New state unit could solve cold cases

Mary Lyall smiles after receiving the New York State Liberty Medal from Sen. James Tedisco.
Mary Lyall smiles after receiving the New York State Liberty Medal from Sen. James Tedisco.

Imagine the unthinkable: your loved one goes missing or was the victim of an unsolved homicide.

It can happen to anyone. We go to a store with our child and turn our head for a moment and they’re gone.

We shout their name and run back and forth through the aisles as panic begins to set in. Usually, after a few moments of what feels like an eternity of sheer terror, we find them safe and sound. 

Now, imagine if those 30 seconds of not knowing becomes 30 days, 30 months or even 30 years. That’s the quiet desperation felt every day by families of missing persons and victims of unsolved homicides. 

When someone goes missing, initially there’s a lot of media coverage and investigative focus towards a case. The unfortunate reality is if a case is not solved in a relative short amount of time, leads tend to go cold and attention and precious resources often turn elsewhere.

Yet the search for answers by the families trying to find their missing loved ones and get justice for an unsolved murder continues.

No one understands that feeling of longing for answers more than Mary Lyall of Ballston Spa, whose daughter, Suzanne Lyall, has been missing since 1998 when she was last seen getting off a bus at the University at Albany. 

Over the past 20 years since Suzanne’s disappearance, Mary and her late husband Doug Lyall, have channeled their energy and turned their own family’s personal tragedy into something positive to help other families of missing persons in New York state and across the nation.

The Lyalls founded the Center for Hope and helped get “Suzanne’s Law Campus Safety Act” passed in New York to require all colleges in the state to have plans that provide for the investigation of missing students and violent felony offenses committed on campus. 

Mary and Doug’s impassioned advocacy on behalf of their daughter and all families of missing persons helped get “Suzanne’s Law” passed on the federal level in 2003 as part of the national Amber Alert bill to require that police notify the National Crime Information Center when someone between the ages of 18 and 21 is reported missing.

Last month, the state Senate passed my legislation, “Suzanne’s Law — the Assault-Free School Zone” bill (S.2881/A.6582) to increase penalties for assaults and abductions on school grounds by one category higher, resulting in stricter penalties and longer prison sentences.  After all, we increased penalties to create speed free and drug free school zones but ironically we haven’t increased penalties when students are physically harmed at schools.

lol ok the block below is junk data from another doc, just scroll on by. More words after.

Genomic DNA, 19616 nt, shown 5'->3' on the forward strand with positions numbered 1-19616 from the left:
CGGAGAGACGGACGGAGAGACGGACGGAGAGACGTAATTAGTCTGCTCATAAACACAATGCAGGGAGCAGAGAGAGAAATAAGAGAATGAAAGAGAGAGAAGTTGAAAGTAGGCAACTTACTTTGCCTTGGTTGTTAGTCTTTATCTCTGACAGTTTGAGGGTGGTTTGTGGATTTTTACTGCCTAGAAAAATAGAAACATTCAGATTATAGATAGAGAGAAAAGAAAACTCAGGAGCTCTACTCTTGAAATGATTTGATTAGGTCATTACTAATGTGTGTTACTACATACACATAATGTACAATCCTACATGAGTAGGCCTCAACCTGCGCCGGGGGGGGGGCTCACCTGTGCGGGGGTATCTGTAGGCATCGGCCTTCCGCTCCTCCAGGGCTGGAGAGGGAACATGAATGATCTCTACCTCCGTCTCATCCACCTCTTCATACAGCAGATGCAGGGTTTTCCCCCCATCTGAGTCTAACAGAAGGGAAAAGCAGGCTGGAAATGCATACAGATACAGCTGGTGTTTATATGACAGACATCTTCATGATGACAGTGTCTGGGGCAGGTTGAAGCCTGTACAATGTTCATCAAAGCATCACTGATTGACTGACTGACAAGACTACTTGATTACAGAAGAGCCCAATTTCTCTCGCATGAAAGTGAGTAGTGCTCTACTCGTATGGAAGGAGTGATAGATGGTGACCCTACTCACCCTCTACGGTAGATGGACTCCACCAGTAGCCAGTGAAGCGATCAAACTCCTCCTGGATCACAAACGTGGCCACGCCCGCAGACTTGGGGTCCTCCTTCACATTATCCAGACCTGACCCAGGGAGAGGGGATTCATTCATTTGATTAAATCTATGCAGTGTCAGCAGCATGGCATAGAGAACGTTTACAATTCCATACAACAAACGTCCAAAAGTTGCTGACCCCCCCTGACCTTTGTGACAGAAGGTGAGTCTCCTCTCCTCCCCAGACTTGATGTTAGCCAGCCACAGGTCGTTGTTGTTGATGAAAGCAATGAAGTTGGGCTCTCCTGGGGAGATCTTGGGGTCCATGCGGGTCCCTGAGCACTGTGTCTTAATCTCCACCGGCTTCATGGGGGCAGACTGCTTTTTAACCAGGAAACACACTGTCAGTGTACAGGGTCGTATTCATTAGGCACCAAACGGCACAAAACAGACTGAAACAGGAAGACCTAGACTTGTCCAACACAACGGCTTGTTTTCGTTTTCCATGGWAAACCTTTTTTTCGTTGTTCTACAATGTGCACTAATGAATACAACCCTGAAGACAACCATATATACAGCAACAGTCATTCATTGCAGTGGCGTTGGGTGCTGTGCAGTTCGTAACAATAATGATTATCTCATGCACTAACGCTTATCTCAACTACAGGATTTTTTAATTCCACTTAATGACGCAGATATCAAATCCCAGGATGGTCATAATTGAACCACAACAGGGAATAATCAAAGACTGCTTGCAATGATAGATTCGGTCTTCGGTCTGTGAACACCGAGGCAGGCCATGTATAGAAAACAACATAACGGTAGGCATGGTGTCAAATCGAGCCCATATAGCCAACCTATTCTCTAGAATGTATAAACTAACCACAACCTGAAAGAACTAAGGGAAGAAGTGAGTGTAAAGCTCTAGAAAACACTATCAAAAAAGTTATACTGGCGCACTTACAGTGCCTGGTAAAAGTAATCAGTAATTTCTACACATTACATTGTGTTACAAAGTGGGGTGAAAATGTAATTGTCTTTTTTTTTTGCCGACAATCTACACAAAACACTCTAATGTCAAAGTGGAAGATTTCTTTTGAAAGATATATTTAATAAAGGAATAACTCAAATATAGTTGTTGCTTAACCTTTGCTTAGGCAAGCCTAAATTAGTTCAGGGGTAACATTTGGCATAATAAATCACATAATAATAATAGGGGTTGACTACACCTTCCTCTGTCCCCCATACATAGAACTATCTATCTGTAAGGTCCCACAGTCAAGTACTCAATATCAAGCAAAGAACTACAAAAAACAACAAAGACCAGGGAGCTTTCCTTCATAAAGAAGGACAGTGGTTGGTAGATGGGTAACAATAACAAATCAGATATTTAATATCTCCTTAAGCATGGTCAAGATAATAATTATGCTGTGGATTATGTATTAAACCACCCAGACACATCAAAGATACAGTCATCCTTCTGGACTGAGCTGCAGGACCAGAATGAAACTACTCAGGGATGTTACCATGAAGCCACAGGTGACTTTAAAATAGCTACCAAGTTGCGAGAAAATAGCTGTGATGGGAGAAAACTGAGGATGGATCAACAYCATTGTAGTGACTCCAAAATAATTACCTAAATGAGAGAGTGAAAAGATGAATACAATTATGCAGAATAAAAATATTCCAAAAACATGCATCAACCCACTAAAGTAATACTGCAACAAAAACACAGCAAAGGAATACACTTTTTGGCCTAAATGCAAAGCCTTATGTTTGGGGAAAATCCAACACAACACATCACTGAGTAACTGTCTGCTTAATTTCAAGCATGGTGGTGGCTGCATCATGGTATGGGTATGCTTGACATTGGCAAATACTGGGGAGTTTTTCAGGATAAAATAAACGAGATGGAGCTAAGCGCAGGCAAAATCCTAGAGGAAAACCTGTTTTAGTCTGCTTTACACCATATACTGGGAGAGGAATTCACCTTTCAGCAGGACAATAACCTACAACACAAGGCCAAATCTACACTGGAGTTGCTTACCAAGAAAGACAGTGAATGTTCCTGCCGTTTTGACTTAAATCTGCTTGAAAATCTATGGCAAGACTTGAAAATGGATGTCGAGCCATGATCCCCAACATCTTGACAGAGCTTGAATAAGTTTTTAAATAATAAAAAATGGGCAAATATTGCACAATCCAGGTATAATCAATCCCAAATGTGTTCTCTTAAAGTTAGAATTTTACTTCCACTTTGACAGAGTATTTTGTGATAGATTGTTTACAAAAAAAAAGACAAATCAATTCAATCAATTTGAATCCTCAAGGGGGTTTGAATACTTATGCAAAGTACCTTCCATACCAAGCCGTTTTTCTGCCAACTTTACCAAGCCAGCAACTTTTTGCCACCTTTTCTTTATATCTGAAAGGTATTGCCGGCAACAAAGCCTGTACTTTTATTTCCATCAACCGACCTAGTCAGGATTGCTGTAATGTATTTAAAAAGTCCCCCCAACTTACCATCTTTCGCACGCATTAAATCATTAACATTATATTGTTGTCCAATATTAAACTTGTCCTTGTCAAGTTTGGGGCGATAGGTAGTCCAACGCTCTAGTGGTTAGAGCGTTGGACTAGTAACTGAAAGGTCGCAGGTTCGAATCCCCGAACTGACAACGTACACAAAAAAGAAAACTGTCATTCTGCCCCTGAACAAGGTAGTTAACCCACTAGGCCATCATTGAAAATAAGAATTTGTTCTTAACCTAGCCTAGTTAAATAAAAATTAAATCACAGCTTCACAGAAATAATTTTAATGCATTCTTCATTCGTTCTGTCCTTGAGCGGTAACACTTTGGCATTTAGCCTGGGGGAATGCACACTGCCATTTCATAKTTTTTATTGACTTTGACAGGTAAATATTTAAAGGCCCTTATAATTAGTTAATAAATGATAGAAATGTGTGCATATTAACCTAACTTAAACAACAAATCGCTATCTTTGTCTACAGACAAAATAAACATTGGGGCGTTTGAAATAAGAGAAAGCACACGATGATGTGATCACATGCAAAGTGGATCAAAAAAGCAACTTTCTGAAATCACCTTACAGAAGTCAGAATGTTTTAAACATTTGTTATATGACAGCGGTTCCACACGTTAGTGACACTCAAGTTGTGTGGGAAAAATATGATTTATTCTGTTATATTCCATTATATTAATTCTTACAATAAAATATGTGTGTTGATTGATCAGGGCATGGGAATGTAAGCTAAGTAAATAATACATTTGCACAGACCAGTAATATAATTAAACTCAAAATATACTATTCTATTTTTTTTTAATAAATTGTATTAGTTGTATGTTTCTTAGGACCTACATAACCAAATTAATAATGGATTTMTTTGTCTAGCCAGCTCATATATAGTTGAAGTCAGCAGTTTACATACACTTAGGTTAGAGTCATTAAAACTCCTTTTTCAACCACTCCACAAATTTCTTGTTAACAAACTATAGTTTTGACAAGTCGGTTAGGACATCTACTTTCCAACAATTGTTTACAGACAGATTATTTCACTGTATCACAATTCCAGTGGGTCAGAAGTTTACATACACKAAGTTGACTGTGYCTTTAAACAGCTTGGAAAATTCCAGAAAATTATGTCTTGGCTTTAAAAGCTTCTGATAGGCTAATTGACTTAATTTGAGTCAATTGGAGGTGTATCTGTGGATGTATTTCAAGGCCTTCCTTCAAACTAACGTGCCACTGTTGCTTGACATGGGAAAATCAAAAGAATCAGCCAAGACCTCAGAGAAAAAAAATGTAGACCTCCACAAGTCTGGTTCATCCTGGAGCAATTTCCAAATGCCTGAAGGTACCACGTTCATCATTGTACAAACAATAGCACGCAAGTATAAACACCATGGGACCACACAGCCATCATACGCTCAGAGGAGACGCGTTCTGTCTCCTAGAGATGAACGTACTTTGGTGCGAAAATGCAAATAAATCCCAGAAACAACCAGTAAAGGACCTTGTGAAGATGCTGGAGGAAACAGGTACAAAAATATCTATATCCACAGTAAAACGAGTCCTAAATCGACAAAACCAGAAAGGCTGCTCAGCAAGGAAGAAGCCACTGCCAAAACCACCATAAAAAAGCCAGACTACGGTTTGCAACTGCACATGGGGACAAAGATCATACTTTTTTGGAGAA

Now we’ve turned our attention to a new cause to help families of missing persons and crimes of violence that haven’t been solved: the creation of a New York State Police Cold Case Unit. While the Division of the New York State Police certainly has outstanding staff that work very hard on solving cold cases, there’s a need for a dedicated team of professionals to focus exclusively on cold cases day-in and day-out.

Posted on the state police website alone, are upwards of 150 unresolved cases spanning as far back as the 1960s. These cases should not just be collecting dust on the shelves. The technology has changed exponentially over the years and with DNA testing and new tools to solve crimes, evidence and witnesses in cold cases should be continually re-examined and looked at with a fresh set of eyes. It might be one small clue that could break open and solve any one of these cases.

Other states are already doing this. New Hampshire created a Cold Case Unit in 2009, which has been successful in helping to close several cold cases and bring sustained media and public attention to unsolved homicides and missing persons cases in the Granite State.

The creation of a dedicated Cold Case Unit in New York State within the state police will help keep hope alive for families, bring criminals to justice, and perhaps, solve some cold cases.

Sen. Jim Tedisco (R,C,I-REF-Glenville) represents the 49th State Senate District which includes parts of Saratoga, Schenectady and Herkimer counties and all of Fulton and Hamilton counties.

Categories: Opinion, Schenectady County

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